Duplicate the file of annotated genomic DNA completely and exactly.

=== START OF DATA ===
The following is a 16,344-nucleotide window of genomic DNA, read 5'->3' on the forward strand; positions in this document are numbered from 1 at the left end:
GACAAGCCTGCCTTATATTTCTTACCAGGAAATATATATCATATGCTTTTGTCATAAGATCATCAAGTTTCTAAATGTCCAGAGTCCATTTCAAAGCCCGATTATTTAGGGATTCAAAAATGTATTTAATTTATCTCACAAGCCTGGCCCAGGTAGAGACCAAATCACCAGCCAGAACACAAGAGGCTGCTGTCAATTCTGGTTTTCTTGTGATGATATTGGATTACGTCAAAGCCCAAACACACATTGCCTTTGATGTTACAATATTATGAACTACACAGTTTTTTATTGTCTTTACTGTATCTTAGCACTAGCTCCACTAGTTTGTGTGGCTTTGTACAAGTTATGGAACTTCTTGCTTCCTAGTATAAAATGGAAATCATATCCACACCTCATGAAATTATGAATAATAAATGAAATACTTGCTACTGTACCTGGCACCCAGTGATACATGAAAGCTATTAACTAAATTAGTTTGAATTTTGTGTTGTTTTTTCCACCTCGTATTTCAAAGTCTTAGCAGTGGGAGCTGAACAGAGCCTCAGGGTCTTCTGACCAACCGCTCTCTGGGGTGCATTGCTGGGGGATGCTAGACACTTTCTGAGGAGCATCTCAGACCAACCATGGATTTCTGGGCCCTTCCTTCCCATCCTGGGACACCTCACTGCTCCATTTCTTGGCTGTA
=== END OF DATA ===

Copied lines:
The following is a 16,344-nucleotide window of genomic DNA, read 5'->3' on the forward strand; positions in this document are numbered from 1 at the left end:
GACAAGCCTGCCTTATATTTCTTACCAGGAAATATATATCATATGCTTTTGTCATAAGATCATCAAGTTTCTAAATGTCCAGAGTCCATTTCAAAGCCCGATTATTTAGGGATTCAAAAATGTATTTAATTTATCTCACAAGCCTGGCCCAGGTAGAGACCAAATCACCAGCCAGAACACAAGAGGCTGCTGTCAATTCTGGTTTTCTTGTGATGATATTGGATTACGTCAAAGCCCAAACACACATTGCCTTTGATGTTACAATATTATGAACTACACAGTTTTTTATTGTCTTTACTGTATCTTAGCACTAGCTCCACTAGTTTGTGTGGCTTTGTACAAGTTATGGAACTTCTTGCTTCCTAGTATAAAATGGAAATCATATCCACACCTCATGAAATTATGAATAATAAATGAAATACTTGCTACTGTACCTGGCACCCAGTGATACATGAAAGCTATTAACTAAATTAGTTTGAATTTTGTGTTGTTTTTTCCACCTCGTATTTCAAAGTCTTAGCAGTGGGAGCTGAACAGAGCCTCAGGGTCTTCTGACCAACCGCTCTCTGGGGTGCATTGCTGGGGGATGCTAGACACTTTCTGAGGAGCATCTCAGACCAACCATGGATTTCTGGGCCCTTCCTTCCCATCCTGGGACACCTCACTGCTCCATTTCTTGGCTGTA